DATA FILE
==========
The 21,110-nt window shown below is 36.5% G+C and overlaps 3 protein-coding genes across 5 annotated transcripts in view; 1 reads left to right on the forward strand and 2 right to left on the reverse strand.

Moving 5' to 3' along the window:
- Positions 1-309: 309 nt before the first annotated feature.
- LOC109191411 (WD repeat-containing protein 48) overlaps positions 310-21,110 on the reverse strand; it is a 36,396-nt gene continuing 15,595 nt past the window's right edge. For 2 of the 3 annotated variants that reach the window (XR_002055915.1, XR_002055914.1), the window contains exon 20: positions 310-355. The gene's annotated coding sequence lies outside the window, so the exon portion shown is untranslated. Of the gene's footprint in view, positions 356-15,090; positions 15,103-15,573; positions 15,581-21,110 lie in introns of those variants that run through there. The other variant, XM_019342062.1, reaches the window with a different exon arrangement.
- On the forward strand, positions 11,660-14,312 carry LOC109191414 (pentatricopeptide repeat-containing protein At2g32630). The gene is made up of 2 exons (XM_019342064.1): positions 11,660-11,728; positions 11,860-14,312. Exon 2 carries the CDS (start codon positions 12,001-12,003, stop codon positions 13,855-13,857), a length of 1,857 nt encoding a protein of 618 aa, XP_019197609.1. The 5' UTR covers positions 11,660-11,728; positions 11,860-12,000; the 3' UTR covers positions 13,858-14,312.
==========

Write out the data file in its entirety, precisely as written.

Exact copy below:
The 21,110-nt window shown below is 36.5% G+C and overlaps 3 protein-coding genes across 5 annotated transcripts in view; 1 reads left to right on the forward strand and 2 right to left on the reverse strand.

Moving 5' to 3' along the window:
- Positions 1-309: 309 nt before the first annotated feature.
- LOC109191411 (WD repeat-containing protein 48) overlaps positions 310-21,110 on the reverse strand; it is a 36,396-nt gene continuing 15,595 nt past the window's right edge. For 2 of the 3 annotated variants that reach the window (XR_002055915.1, XR_002055914.1), the window contains exon 20: positions 310-355. The gene's annotated coding sequence lies outside the window, so the exon portion shown is untranslated. Of the gene's footprint in view, positions 356-15,090; positions 15,103-15,573; positions 15,581-21,110 lie in introns of those variants that run through there. The other variant, XM_019342062.1, reaches the window with a different exon arrangement.
- On the forward strand, positions 11,660-14,312 carry LOC109191414 (pentatricopeptide repeat-containing protein At2g32630). The gene is made up of 2 exons (XM_019342064.1): positions 11,660-11,728; positions 11,860-14,312. Exon 2 carries the CDS (start codon positions 12,001-12,003, stop codon positions 13,855-13,857), a length of 1,857 nt encoding a protein of 618 aa, XP_019197609.1. The 5' UTR covers positions 11,660-11,728; positions 11,860-12,000; the 3' UTR covers positions 13,858-14,312.